Providing details about the notification of security incidents, how to handle cross-border incidents, the role of Enisa and how ISO 27001 can play an important role towards NIS compliancy… They just don’t fit in this story anymore.

But don’t worry, I’ll consider writing another post to explain these interesting matters, but first … I will check some reviews from travellers to Nis.

, ,

Using ‘Embrace Cybersecurity’ to check on security progress

In a previous blog posts (Business and IT aligned with Cybersecurity and Baselining Cybersecurity), I introduced our ‘Embrace Cybersecurity’ (EC) model for gathering security requirements that can be used to create an information security policy.

Using this method makes it easy to then also follow up on progress. We can do this by creating the right KPIs. From the question ‘How do we meet the goals we chose to aim for?’, we can also define the KPIs. In the EC model this is represented by the ‘Keyword’ cards.

The Toreon security expert drills down on the chosen keyword to define the right metrics. These metrics become the KPIs to measure the security controls put in place.

However, reporting is not enough. The output of the EC model needs to be translated into the right management practices. How this is done, will be discussed in another blog post.

During the adoption of the information security policy, you might come across a misalignment between what the business and IT want as goals. Another blog post will detail how to identify this misalignment and how to get everyone on the same page.

This is key for a functional information security policy.

, ,

Baselining Cybersecurity

A new baseline

A typical organisation already has a number of security controls in place to safeguard their business-critical information.
However, organisations can sometimes experience these controls impeding business by being too strict. Furthermore, they see the new GDPR legislation fast approaching. They fear that controls put in place for compliance to this legislation will block the smooth running of their organisation even more.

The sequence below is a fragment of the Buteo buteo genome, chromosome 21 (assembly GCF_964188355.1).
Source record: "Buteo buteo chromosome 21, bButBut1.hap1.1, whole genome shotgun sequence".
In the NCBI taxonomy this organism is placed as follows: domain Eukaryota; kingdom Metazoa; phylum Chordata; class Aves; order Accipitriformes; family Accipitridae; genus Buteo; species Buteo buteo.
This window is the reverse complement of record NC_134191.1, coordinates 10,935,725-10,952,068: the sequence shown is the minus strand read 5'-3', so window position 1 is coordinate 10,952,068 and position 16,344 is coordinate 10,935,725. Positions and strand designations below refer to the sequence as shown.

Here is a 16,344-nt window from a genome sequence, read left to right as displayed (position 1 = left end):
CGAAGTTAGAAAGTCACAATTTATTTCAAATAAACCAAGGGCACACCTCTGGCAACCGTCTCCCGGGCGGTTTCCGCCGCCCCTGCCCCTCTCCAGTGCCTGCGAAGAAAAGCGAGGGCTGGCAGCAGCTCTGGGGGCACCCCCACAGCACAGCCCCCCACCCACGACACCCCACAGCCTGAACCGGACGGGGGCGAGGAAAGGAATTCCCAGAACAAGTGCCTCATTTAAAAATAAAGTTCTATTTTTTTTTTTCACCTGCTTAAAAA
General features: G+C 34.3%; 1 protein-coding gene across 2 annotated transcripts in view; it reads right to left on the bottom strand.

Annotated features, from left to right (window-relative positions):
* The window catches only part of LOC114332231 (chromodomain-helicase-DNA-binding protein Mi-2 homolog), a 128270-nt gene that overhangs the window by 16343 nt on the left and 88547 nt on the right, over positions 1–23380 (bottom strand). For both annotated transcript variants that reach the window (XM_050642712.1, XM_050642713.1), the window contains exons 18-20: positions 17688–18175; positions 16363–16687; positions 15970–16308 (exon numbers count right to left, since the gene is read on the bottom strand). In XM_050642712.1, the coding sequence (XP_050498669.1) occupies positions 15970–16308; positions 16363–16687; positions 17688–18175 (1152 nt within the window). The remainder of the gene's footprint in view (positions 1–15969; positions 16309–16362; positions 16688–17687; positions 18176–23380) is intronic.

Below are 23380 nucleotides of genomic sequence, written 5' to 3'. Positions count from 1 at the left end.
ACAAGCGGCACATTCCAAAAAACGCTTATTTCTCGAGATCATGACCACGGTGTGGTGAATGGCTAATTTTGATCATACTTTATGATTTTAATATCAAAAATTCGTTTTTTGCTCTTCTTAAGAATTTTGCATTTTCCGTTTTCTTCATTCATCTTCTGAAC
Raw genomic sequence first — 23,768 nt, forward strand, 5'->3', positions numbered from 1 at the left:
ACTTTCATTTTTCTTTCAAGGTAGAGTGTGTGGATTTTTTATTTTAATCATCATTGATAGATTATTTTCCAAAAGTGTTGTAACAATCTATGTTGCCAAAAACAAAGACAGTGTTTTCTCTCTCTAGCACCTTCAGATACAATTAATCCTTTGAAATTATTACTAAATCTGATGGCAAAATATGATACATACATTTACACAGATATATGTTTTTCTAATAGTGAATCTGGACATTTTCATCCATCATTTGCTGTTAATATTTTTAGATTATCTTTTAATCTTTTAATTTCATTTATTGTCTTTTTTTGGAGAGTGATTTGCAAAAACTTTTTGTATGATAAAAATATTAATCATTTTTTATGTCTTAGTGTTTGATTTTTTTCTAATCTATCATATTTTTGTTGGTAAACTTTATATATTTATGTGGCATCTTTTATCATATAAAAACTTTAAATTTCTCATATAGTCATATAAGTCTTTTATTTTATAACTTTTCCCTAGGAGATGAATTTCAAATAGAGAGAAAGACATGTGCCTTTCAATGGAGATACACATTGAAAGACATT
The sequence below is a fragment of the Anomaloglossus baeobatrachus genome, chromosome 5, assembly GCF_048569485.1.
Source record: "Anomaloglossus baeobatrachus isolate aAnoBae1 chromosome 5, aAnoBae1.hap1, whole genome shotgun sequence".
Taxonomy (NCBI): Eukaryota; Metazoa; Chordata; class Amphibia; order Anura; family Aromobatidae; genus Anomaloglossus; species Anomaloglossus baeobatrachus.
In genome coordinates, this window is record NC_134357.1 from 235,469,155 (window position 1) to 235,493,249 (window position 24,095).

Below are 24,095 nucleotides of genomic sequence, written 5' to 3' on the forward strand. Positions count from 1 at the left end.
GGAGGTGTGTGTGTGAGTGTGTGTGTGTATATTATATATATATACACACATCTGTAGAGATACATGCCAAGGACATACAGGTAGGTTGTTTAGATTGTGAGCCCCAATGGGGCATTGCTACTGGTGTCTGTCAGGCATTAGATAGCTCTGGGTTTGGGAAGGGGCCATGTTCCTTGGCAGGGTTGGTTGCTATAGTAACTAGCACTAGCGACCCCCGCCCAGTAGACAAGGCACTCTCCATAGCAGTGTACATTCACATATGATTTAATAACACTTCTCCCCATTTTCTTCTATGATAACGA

In other situations, organisations might reconsider their current security controls after a security incident, or they want to be better prepared against current cyber threats.

These situations can be used as a basis to create a new baseline for cyber security. A baseline is the agreed upon standard of security for the organisation as a whole.

IT and Business alignment

The goal of this new baseline is to be more in line with the business’ needs while being compliant with current legislation. If the security baseline puts IT and the business in alignment, then it will work as an enabler and not an impediment.

For a way to create a strong security baseline, check out my previous blogs about the ‘Embrace Cybersecurity’ methodology of Toreon.

 

 

, ,

Business and IT aligned with cybersecurity

The owner of information

In today’s organisation, information is primarily managed and processed by IT. The IT department is very often also made responsible for securing the information in the systems that the business uses. Reports of recent cybersecurity incidents tell us this is definitely not right and recent legislations like the GDPR agree.
A holistic information security policy needs to start with the owners of the information, the business. They have to tell you what is important to the business; what needs to be protected. Then business and IT need to be aligned with those requirements. We can do this by helping them use the same frameworks and language.

Gathering security requirements

The challenge of gathering requirements lies in:

  • getting agreement on the goals of IT and business.
  • using and combining different IT and security frameworks like COBIT, ISO 2700K, SABSA to define and align those goals.
  • bridging the different vocabularies in IT and Business so both clearly understand the goals you want to achieve with your information security policy.

 

To get this done, we at Toreon created the ‘Embrace Cybersecurity’ approach. This approach helps IT and business to come together to figure out the cybersecurity objectives of the organisation, how they want to achieve them and also which risks they face in order to achieve them.

This information is gathered in workshops that are supported by playing cards, themed: ‘Enterprise goals’, ‘IT goals’, ‘Keywords’, ‘Risks’ and ‘Actors’. The cards help collect information from the different departments in the organisation about what they see as goals, how IT should work and what security risks there might be.

The output is then combined in the overall risk register, so mitigation actions based on ISO 27001 standard can be defined. These mitigation actions lead to the creation of the information security policy that is both aligned with business and IT.